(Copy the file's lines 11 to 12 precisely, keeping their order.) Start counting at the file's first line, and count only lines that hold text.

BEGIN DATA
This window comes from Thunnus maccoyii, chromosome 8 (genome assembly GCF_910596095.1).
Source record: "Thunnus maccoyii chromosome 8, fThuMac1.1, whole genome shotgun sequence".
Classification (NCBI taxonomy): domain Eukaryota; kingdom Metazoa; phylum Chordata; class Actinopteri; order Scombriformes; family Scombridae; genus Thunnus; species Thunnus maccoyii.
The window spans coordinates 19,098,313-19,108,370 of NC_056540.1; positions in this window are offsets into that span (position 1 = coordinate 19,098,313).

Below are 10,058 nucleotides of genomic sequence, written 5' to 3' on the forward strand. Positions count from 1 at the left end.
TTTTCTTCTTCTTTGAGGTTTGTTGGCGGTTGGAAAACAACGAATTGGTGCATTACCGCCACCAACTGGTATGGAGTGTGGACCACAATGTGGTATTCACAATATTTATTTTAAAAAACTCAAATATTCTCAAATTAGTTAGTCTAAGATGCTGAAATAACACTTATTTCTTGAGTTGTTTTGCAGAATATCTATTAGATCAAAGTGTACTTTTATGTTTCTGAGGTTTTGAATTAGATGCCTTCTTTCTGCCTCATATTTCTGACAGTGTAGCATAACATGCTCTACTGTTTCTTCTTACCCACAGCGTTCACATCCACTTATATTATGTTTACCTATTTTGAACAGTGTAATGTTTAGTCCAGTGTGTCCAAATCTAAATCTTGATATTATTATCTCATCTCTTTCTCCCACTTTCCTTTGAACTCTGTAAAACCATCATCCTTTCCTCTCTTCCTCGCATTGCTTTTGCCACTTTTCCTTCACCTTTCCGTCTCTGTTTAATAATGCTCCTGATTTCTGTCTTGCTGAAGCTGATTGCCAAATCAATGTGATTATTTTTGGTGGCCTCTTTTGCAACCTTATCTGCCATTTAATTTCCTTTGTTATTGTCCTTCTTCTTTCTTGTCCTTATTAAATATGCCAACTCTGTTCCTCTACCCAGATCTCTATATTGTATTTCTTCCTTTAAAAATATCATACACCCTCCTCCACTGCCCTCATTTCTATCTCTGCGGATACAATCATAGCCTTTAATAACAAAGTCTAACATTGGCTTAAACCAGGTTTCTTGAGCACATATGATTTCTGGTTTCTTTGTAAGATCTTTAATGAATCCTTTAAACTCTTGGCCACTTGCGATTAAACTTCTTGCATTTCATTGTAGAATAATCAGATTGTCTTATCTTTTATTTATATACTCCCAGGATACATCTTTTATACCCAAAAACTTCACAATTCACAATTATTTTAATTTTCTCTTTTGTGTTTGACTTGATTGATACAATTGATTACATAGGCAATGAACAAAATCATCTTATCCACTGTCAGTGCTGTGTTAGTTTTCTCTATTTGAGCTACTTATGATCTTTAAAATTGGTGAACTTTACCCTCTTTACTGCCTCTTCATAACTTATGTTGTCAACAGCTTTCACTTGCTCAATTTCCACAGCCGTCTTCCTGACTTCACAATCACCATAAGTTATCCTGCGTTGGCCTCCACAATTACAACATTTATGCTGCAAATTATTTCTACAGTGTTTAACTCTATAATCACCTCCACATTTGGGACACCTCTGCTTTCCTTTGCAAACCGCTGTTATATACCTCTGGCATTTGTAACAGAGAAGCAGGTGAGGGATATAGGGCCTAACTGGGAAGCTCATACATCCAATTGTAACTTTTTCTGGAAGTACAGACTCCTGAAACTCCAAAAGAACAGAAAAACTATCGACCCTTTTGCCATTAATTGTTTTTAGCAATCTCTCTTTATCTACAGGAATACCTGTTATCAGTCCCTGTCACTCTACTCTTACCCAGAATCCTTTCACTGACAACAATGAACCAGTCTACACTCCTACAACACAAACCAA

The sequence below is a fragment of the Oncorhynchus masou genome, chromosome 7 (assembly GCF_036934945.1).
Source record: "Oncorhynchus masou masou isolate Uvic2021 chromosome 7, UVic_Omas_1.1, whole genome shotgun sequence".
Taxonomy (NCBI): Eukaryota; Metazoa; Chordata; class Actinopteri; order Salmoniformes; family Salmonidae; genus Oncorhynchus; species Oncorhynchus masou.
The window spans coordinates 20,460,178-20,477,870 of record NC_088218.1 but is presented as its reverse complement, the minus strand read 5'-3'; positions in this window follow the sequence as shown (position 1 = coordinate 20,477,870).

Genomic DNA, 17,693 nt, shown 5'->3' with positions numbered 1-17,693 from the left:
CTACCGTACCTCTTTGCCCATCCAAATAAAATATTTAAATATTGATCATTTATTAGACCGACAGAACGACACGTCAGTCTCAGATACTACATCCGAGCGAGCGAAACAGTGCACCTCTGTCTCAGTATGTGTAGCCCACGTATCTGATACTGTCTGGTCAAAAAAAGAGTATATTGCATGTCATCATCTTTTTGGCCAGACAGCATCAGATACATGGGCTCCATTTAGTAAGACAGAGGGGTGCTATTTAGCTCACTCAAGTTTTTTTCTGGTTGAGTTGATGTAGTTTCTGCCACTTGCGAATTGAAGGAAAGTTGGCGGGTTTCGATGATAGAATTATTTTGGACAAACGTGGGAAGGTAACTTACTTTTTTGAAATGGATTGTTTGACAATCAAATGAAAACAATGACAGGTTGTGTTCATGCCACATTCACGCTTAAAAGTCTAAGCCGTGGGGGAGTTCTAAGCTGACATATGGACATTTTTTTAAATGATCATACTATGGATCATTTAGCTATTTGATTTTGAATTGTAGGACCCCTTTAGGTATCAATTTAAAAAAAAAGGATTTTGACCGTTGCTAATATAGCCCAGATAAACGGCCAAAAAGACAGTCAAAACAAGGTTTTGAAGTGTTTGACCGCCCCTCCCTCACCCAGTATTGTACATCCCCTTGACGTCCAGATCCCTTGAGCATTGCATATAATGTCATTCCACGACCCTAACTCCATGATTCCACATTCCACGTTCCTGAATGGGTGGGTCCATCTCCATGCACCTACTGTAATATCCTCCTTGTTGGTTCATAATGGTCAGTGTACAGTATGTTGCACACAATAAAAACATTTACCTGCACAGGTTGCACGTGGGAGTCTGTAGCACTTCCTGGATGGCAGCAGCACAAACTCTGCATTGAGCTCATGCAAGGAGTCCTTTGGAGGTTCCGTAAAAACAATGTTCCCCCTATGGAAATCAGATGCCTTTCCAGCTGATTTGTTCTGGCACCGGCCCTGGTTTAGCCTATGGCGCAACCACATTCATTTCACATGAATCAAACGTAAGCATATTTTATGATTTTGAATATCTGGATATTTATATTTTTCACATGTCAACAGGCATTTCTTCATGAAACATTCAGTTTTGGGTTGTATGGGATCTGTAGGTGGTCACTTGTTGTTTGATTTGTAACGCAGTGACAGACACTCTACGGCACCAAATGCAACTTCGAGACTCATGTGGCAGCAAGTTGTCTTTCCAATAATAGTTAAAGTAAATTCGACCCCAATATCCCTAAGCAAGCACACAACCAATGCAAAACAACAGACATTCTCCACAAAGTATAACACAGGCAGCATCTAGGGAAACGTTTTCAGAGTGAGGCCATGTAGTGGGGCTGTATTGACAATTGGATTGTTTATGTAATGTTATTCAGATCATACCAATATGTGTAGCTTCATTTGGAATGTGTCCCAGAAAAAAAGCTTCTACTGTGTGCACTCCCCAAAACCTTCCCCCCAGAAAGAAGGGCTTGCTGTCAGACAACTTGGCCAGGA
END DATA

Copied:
Genomic DNA, 17,693 nt, shown 5'->3' with positions numbered 1-17,693 from the left:
CTACCGTACCTCTTTGCCCATCCAAATAAAATATTTAAATATTGATCATTTATTAGACCGACAGAACGACACGTCAGTCTCAGATACTACATCCGAGCGAGCGAAACAGTGCACCTCTGTCTCAGTATGTGTAGCCCACGTATCTGATACTGTCTGGTCAAAAAAAGAGTATATTGCATGTCATCATCTTTTTGGCCAGACAGCATCAGATACATGGGCTCCATTTAGTAAGACAGAGGGGTGCTATTTAGCTCACTCAAGTTTTTTTCTGGTTGAGTTGATGTAGTTTCTGCCACTTGCGAATTGAAGGAAAGTTGGCGGGTTTCGATGATAGAATTATTTTGGACAAACGTGGGAAGGTAACTTACTTTTTTGAAATGGATTGTTTGACAATCAAATGAAAACAATGACAGGTTGTGTTCATGCCACATTCACGCTTAAAAGTCTAAGCCGTGGGGGAGTTCTAAGCTGACATATGGACATTTTTTTAAATGATCATACTATGGATCATTTAGCTATTTGATTTTGAATTGTAGGACCCCTTTAGGTATCAATTTAAAAAAAAAGGATTTTGACCGTTGCTAATATAGCCCAGATAAACGGCCAAAAAGACAGTCAAAACAAGGTTTTGAAGTGTTTGACCGCCCCTCCCTCACCCAGTATTGTACATCCCCTTGACGTCCAGATCCCTTGAGCATTGCATATAATGTCATTCCACGACCCTAACTCCATGATTCCACATTCCACGTTCCTGAATGGGTGGGTCCATCTCCATGCACCTACTGTAATATCCTCCTTGTTGGTTCATAATGGTCAGTGTACAGTATGTTGCACACAATAAAAACATTTACCTGCACAGGTTGCACGTGGGAGTCTGTAGCACTTCCTGGATGGCAGCAGCACAAACTCTGCATTGAGCTCATGCAAGGAGTCCTTTGGAGGTTCCGTAAAAACAATGTTCCCCCTATGGAAATCAGATGCCTTTCCAGCTGATTTGTTCTGGCACCGGCCCTGGTTTAGCCTATGGCGCAACCACATTCATTTCACATGAATCAAACGTAAGCATATTTTATGATTTTGAATATCTGGATATTTATATTTTTCACATGTCAACAGGCATTTCTTCATGAAACATTCAGTTTTGGGTTGTATGGGATCTGTAGGTGGTCACTTGTTGTTTGATTTGTAACGCAGTGACAGACACTCTACGGCACCAAATGCAACTTCGAGACTCATGTGGCAGCAAGTTGTCTTTCCAATAATAGTTAAAGTAAATTCGACCCCAATATCCCTAAGCAAGCACACAACCAATGCAAAACAACAGACATTCTCCACAAAGTATAACACAGGCAGCATCTAGGGAAACGTTTTCAGAGTGAGGCCATGTAGTGGGGCTGTATTGACAATTGGATTGTTTATGTAATGTTATTCAGATCATACCAATATGTGTAGCTTCATTTGGAATGTGTCCCAGAAAAAAAGCTTCTACTGTGTGCACTCCCCAAAACCTTCCCCCCAGAAAGAAGGGCTTGCTGTCAGACAACTTGGCCAGGA